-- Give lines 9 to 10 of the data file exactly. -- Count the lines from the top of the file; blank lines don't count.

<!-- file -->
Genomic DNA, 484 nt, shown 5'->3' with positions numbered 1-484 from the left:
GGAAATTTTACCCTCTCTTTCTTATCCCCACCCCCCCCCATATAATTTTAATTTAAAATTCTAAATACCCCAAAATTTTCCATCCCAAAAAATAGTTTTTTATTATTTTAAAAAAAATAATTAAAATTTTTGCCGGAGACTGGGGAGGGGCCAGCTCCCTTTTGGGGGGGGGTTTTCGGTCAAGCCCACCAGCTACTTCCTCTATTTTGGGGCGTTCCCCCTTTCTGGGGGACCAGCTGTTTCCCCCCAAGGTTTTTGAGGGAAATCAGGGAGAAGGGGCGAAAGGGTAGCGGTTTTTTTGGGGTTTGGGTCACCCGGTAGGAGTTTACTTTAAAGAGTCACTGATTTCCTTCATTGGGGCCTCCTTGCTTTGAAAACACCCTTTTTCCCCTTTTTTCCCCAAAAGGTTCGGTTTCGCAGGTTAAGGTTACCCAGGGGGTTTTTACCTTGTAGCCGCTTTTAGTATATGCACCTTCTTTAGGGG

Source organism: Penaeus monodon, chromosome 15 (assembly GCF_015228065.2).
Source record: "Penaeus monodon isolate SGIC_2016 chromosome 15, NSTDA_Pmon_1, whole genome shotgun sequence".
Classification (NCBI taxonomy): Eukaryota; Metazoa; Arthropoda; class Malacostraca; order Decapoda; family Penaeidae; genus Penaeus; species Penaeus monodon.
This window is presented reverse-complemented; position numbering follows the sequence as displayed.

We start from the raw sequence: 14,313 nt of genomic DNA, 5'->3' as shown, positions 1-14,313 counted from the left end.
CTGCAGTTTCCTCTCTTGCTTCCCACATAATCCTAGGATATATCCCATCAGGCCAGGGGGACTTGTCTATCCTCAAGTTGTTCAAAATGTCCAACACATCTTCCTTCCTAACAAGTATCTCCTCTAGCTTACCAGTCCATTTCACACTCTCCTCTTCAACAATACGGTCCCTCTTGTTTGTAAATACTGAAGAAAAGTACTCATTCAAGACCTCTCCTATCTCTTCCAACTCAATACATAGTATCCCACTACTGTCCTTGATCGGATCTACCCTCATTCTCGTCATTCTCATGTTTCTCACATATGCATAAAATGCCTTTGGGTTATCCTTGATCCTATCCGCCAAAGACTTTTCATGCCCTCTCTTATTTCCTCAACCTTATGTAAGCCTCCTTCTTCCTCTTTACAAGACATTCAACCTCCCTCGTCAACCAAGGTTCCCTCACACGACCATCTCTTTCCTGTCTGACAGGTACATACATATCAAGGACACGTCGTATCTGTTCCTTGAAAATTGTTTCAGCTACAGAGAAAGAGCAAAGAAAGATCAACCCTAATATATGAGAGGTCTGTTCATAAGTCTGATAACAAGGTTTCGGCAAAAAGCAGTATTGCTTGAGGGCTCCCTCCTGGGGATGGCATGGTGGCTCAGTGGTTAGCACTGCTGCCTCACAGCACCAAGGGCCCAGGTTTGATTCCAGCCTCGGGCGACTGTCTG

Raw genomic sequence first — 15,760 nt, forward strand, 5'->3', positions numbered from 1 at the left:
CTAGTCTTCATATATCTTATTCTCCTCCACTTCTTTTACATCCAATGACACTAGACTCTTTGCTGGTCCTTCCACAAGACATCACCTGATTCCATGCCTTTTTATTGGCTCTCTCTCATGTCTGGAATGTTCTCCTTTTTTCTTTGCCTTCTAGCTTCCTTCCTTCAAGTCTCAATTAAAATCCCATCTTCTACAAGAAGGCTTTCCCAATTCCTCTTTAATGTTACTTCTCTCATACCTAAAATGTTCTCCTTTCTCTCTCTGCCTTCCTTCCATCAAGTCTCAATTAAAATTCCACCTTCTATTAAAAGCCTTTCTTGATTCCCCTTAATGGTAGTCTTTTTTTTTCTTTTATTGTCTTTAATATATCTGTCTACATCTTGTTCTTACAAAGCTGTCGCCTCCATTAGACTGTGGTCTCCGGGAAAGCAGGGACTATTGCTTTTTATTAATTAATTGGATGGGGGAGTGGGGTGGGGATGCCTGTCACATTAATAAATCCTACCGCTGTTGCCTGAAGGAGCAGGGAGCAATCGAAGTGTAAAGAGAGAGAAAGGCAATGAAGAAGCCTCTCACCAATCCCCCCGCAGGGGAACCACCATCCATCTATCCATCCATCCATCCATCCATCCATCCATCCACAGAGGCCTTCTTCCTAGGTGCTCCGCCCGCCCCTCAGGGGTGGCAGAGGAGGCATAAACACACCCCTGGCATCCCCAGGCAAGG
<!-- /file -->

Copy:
Raw genomic sequence first — 15,760 nt, forward strand, 5'->3', positions numbered from 1 at the left:
CTAGTCTTCATATATCTTATTCTCCTCCACTTCTTTTACATCCAATGACACTAGACTCTTTGCTGGTCCTTCCACAAGACATCACCTGATTCCATGCCTTTTTATTGGCTCTCTCTCATGTCTGGAATGTTCTCCTTTTTTCTTTGCCTTCTAGCTTCCTTCCTTCAAGTCTCAATTAAAATCCCATCTTCTACAAGAAGGCTTTCCCAATTCCTCTTTAATGTTACTTCTCTCATACCTAAAATGTTCTCCTTTCTCTCTCTGCCTTCCTTCCATCAAGTCTCAATTAAAATTCCACCTTCTATTAAAAGCCTTTCTTGATTCCCCTTAATGGTAGTCTTTTTTTTTCTTTTATTGTCTTTAATATATCTGTCTACATCTTGTTCTTACAAAGCTGTCGCCTCCATTAGACTGTGGTCTCCGGGAAAGCAGGGACTATTGCTTTTTATTAATTAATTGGATGGGGGAGTGGGGTGGGGATGCCTGTCACATTAATAAATCCTACCGCTGTTGCCTGAAGGAGCAGGGAGCAATCGAAGTGTAAAGAGAGAGAAAGGCAATGAAGAAGCCTCTCACCAATCCCCCCGCAGGGGAACCACCATCCATCTATCCATCCATCCATCCATCCATCCATCCATCCACAGAGGCCTTCTTCCTAGGTGCTCCGCCCGCCCCTCAGGGGTGGCAGAGGAGGCATAAACACACCCCTGGCATCCCCAGGCAAGG